A Deeper Look at Handlers

October 10, 2015

Now that I’ve spent quite a bit more time implementing a “handler” based development approach, I’m finding that there’s quite a bit I like about it. I still have some frustrations with it, and some unresolved questions, but overall I think this approach has some serious merits that warrant consideration as an Architecture approach to handling complex dependencies.

To give some perspective, I’ve been using this approach to construct a transport layer client for a messaging service. The service is not simple, with concepts of multiple messaging types, rooms, user, orgs, members, a “mentioning” system, markdown-like parsing, etc. It’s responsible for communicating with a TL layer (via a socket), persisting data, managing sync, updates, etc. As you can imagine, there is a lot of interdependencies doing on here, many of which can only resolve asynchronously via network calls. For example, A Member is a User and and an Org. So before you can have one, you must ensure you have the others. This results in a lot of what I call “asynchronous interdependent behavior” among the various machinations in the code. The reason I turned to a handler-based approach was that I found that these interdependencies were so numerous and varied that attempting a protocol based approach would end in a proliferation of single-use protocols. Moreover, Swift has limitation on protocols that I’m not quite pleased with. This is not to say I don’t use protocols. The TL client exposes itself to the rest of the app (it’s a module) via several protocols. But internally, that was not the right approach.

What I’ve realized is that this approach is extremely useful to a specific set of requirements, but the approach is not useful in all situations. To me, this is a new “tool” I’ve learned… a conceptual model and practical approach useful to a circumstances and requirements I’ve commonly come into contact with. It’s an architectural model useful to solve certain problems but definitely not all problems.

Centralized Dependency Management

This has turned out to be a fantastic side benefit to using handlers: you’ve gotta assign them. In my case, this all happens when the TL client is created. The benefit here is that there is a single place to look to find where all the interdependencies occur. It is, quite literally, a very long running sequence of initializations for each object that look something like this:

tlCoordinator = TLRequestCoordinator(
  adapter: adapter,
  transportLayer: tl,
  membershipHandler: memberCoordinator.submitMembers,
  messageHandler: messageCoordinator.updateMessages)

Something to note: memberCoordinator does not have a property called submitMembers nor messageCoordinator an updateMessages properties. Those are actual methods defined on that class. I’m directly passing the function of one class as the handler of another 1. I like this, because it makes the dependency extremely clear. But more importantly, this is all in a single constructor-type (almost a kind of dependency injector) class… a lynch pin that not only holds everything together, but also give a single place to see all interdependencies in the module. That’s a big deal and so long as you know where to look, it can make understanding the codebase all that much easier.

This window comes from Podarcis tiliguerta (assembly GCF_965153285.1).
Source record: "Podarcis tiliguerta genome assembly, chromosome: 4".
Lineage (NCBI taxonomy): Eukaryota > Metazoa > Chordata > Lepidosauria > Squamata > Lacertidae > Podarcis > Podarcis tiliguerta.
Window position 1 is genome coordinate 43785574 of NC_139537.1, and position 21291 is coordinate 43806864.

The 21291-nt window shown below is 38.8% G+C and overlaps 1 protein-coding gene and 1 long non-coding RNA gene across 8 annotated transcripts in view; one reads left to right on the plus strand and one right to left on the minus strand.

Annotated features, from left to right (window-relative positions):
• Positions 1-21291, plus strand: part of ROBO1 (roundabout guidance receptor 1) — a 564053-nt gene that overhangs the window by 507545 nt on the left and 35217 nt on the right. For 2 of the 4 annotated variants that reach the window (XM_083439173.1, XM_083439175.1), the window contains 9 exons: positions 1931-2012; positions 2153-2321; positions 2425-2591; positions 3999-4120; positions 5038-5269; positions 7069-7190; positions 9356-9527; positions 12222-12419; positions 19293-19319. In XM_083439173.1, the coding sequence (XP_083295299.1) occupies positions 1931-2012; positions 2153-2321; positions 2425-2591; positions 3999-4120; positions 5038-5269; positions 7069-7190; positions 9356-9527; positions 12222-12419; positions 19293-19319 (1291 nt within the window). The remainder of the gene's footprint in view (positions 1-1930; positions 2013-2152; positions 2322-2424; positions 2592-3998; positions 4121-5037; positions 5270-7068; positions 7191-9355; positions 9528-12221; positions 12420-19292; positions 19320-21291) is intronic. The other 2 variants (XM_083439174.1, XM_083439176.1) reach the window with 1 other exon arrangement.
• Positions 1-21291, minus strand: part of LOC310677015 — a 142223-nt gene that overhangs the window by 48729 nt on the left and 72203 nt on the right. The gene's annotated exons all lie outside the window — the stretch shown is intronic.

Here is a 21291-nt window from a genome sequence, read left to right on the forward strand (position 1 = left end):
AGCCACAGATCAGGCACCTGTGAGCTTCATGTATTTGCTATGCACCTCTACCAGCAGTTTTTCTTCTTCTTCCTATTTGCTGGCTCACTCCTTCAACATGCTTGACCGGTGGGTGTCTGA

Explicit Memory Management

Many of you probably noticed that passing a function of one class into another object as a stored variable can actually be considered dangerous… and it’s not even required here. The prior example could be easily re-written as:

tlCoordinator = TLRequestCoordinator(
  adapter: adapter,
  transportLayer: tl,
  membershipHandler: { [weak memberCoordinator] in memberCoordinator.submitMembers($0) },
  messageHandler: { [weak messageCoordinator] in messageCoordinator.updateMessages($0) } ) 

This is a safer approach, albeit not always necessary. If your collaborating objects all depend on each other then you need some central object object to maintain them. Otherwise, you end up with incorrect memory references, cycles or disappearing objects (cause no one references them strongly).

But notice that the concept of memory management isn’t even present in the collaborating objects. It’s not their job. They’re declaring a behavioral dependency and nothing more. They’re not interested in the objects that fulfill their dependency, nor care if it’s even an object that fulfills the dependency (it could be a simple closure). They’ve essentially delegated the responsibility of memory management to the caller, the one who initializes. And this allows you to centralize your memory management duties into a central place.

The reason I didn’t use closures in the first example is because I didn’t need to. My lynchpin object is the object that constructs the collaboration graph and is responsible for keeping it there by maintaining references to all the collaborating objects. When it goes away, so do they. There was no more need to use closures because of this centralized management.

That being said, you have to be careful and, if in doubt, use closures. While the syntax of passing class methods directly as first class variables is pleasing, it can nonetheless land you into trouble. This only works for self-contained interdependencies. Don’t pass out objects outside of the graph that hold these kind of references. Otherwise, your graph could “go away” while someone outside still retains a reference to one of the participants, who now reference a non-existent behavioral dependency (aka: it will crash). If in doubt, use closures.

Decomposition of Behavioral Dependencies

I had a lot of of questions about why I simply didn’t use protocols in my design: “Wouldn’t it be easier to simply create a protocol here?”. But every time I looked at my needs, I realized that protocols would not only not be easier, it most certainly would not be simpler. The problem boiled down to the fact that each collaborating object had varied and specific needs that could only be fulfilled by several other objects. I had a very real conflict between the logical breakdown of component responsibilities, and the dependencies needed to create a functioning client.

To clarify this, imagine all this is in a single, very large object which is affectionately called “The Client”. The Client does a lot of stuff, and there’s several dozen methods, and “sub” methods in the client. The Client handles everything related: Members, Users, Orgs, Rooms, Messages, etc. When it “sees” it needs a set of Member objects, for example, it calls other methods in the class that retrieve the necessary users and orgs so that it can construct the Member objects.